NO TIME LIKE THE PRESENT
You should have started training before the storm hit, but never mind. Wait for a lull when it’s just sprinkling to get your dog more accustomed to going out in the rain.
— Make it a fun time, playing with your dog in the light rain.
— Take dogs for short walks, praising them every time they hike their leg or squat. Offer treats to reward success.
— Misery loves company, so instead of just opening the door and expecting your dog to willingly go out and get soaked, grab the leash and go with your dog, even if it’s just in the backyard. Your dog will see that you’re out in the weather, too, so there’s nothing so bad about it (despite the fact that you’re wearing a rain slicker and boots and carrying an umbrella).
— Teach your dog the “hurry” command. You can start this anytime, not just when it’s raining. Repeat “hurry” often and when the dog does its business, heap praises and treats. The dog will soon realize what hurry means, and that can be useful when trying to get the dog in and out of the rain as quickly as possible.
» Secrets of people whose houses smell amazing
— Some dogs are just never going to like going out in the rain. They may stubbornly refuse to do anything but stand there, looking like the most pathetic thing ever. For these dogs — or even for dogs that tolerate the rain better — create an area that is more protected from the elements. That could mean allowing your dog to use a covered patio, or providing some sort of cover near the house and over a dirt, grass or bark surface.
— Buy your dog a raincoat. If your dog tolerates wearing clothes, consider a raincoat that will give him better protection against the rain. Make sure it fits properly and that you can still secure your dog with its harness and leash.
— Still won’t go out? Invest in puppy piddle pads or a synthetic grass pad for use in the house, garage or covered area outside.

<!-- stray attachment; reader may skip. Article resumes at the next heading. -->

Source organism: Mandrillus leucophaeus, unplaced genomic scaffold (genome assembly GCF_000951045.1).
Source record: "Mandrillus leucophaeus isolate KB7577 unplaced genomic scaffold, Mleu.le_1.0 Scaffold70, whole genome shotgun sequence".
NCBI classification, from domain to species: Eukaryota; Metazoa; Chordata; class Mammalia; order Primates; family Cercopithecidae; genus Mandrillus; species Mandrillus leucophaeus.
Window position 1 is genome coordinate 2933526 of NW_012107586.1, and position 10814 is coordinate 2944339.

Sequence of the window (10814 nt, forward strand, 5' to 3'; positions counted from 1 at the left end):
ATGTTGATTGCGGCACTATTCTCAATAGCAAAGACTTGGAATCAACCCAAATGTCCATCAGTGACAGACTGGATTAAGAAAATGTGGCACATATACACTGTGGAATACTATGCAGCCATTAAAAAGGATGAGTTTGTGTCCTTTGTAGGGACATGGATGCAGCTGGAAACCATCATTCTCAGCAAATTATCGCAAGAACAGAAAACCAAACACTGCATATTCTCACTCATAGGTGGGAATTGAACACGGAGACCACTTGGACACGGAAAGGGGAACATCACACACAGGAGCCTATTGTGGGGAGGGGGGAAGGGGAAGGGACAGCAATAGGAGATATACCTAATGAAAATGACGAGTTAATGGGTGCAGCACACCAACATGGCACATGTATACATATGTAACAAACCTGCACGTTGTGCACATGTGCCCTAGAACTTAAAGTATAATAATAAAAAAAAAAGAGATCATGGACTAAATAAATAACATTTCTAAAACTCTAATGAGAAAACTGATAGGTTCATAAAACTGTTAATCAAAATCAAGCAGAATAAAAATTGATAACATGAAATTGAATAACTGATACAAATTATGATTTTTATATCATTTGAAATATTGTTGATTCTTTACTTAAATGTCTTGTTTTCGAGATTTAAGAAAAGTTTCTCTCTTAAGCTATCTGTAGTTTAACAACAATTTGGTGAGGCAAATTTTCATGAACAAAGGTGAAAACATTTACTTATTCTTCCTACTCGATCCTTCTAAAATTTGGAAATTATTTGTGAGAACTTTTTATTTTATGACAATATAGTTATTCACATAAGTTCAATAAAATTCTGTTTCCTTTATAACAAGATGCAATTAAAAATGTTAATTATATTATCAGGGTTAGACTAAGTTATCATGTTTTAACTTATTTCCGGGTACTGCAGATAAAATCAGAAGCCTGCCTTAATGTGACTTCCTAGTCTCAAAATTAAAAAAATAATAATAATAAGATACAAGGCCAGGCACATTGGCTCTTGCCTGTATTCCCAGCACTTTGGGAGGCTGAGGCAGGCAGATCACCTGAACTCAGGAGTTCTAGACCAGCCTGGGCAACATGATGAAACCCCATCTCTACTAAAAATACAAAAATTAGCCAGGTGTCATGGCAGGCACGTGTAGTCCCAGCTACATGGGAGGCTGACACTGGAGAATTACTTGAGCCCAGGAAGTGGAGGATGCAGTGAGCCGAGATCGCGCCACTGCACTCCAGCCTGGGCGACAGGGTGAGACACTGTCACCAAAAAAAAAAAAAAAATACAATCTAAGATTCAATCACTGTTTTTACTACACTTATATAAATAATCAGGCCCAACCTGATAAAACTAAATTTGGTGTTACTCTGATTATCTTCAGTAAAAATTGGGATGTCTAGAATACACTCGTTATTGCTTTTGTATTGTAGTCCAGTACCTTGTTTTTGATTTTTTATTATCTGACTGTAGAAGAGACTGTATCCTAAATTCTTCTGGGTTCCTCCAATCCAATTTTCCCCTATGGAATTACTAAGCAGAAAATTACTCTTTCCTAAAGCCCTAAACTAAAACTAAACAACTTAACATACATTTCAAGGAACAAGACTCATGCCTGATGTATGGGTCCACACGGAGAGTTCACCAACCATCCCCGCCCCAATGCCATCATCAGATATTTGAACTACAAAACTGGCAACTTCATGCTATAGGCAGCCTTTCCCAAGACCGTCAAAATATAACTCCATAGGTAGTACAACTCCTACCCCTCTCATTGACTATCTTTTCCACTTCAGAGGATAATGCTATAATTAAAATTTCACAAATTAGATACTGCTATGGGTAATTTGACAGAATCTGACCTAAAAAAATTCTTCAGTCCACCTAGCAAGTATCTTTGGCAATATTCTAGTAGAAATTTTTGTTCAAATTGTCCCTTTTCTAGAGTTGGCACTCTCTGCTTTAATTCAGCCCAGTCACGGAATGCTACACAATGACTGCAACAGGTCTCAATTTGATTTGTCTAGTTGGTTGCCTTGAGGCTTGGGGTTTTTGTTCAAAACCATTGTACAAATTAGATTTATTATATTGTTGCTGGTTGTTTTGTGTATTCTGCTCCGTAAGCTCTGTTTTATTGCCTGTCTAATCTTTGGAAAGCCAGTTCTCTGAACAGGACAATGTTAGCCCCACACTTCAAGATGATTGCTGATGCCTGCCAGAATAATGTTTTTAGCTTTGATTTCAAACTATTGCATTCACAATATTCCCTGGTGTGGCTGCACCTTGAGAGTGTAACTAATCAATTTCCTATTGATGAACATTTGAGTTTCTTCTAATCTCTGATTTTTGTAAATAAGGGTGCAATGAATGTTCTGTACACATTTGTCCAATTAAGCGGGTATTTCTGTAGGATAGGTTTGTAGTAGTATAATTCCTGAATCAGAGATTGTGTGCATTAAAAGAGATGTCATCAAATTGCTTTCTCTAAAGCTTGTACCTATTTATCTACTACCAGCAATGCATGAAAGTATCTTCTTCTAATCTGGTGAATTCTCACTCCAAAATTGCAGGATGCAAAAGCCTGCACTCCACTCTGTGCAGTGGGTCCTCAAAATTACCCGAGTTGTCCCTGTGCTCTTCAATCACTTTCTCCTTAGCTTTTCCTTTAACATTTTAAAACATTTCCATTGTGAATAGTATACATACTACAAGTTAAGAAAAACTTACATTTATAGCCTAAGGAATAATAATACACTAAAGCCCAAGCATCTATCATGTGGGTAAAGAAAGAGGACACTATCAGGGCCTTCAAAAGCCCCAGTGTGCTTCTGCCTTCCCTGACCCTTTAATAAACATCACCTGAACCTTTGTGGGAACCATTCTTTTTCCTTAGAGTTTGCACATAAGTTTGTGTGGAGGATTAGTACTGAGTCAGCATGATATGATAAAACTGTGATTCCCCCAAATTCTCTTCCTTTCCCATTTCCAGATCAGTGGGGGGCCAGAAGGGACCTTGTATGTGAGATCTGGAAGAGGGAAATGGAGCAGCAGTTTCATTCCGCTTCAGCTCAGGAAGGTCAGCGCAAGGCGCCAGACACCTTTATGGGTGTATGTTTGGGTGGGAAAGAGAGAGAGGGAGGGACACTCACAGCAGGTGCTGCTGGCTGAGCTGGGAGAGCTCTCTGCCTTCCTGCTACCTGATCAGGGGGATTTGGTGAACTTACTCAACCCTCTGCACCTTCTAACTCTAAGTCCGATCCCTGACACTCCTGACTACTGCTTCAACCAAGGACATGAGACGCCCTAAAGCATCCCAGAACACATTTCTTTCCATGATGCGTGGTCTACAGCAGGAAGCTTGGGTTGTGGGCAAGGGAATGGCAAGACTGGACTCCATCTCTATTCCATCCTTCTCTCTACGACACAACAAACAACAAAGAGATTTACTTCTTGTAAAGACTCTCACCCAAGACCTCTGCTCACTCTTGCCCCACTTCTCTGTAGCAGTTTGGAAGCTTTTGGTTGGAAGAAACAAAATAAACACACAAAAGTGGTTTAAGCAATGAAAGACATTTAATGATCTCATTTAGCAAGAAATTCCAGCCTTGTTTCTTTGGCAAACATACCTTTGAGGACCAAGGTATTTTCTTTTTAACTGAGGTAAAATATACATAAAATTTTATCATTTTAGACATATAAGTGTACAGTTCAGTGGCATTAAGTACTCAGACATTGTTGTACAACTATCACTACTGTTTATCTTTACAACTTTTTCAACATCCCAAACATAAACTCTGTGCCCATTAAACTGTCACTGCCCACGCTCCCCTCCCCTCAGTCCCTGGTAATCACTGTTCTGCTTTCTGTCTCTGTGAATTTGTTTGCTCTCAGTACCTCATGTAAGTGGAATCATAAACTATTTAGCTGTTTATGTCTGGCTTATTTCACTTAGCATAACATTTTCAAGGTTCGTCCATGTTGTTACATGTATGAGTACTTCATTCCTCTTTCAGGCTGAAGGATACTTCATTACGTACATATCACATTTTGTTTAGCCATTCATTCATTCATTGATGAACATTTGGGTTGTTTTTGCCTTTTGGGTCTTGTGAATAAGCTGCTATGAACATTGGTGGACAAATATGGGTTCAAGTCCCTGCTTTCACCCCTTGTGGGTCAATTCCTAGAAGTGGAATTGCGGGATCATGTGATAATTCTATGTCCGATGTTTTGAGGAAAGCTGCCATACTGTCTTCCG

WALK IN THE RAIN
— It’s best to keep walks to a minimum during the rain. It’s cold, wet and windy out there, and no one — not even ducks — really likes being out in the elements. Keep in mind that you’re probably bundled up and still miserable. Think about how uncomfortable your dog is.
— If you are venturing outside the backyard, be sure your dog is on a leash. Thunderstorms, the occasional flash of lightning and sudden rumble from the sky, can startle or frighten your dog, causing it to run.
— The leash also will help you keep your dog moving and focused on the business at hand, or paw.
— Using a leash in backyard visits is a good idea, too, just to remind the dog why you’re out there.
— If you can, avoid going out in the heart of the storm, but if you do, watch for falling limbs and other dangers.
WHEN THE WALK IS FINISHED
— Be sure to reward your dog with praise and a treat after a successful potty break.
— Have a towel at the ready to dry your dog off. You don’t want the dog to be uncomfortable and cold from having a wet coat, not to mention the wet furniture and laps that can ensue.
— Make a schedule for when to walk the dog, and stick to it. For example, take the dog out after each meal and before bedtime. If you decide to skip a trip, your dog likely will pee or poop in the house, which then puts a wrinkle in the rain walking training.
— Take heart. The rain won’t last forever.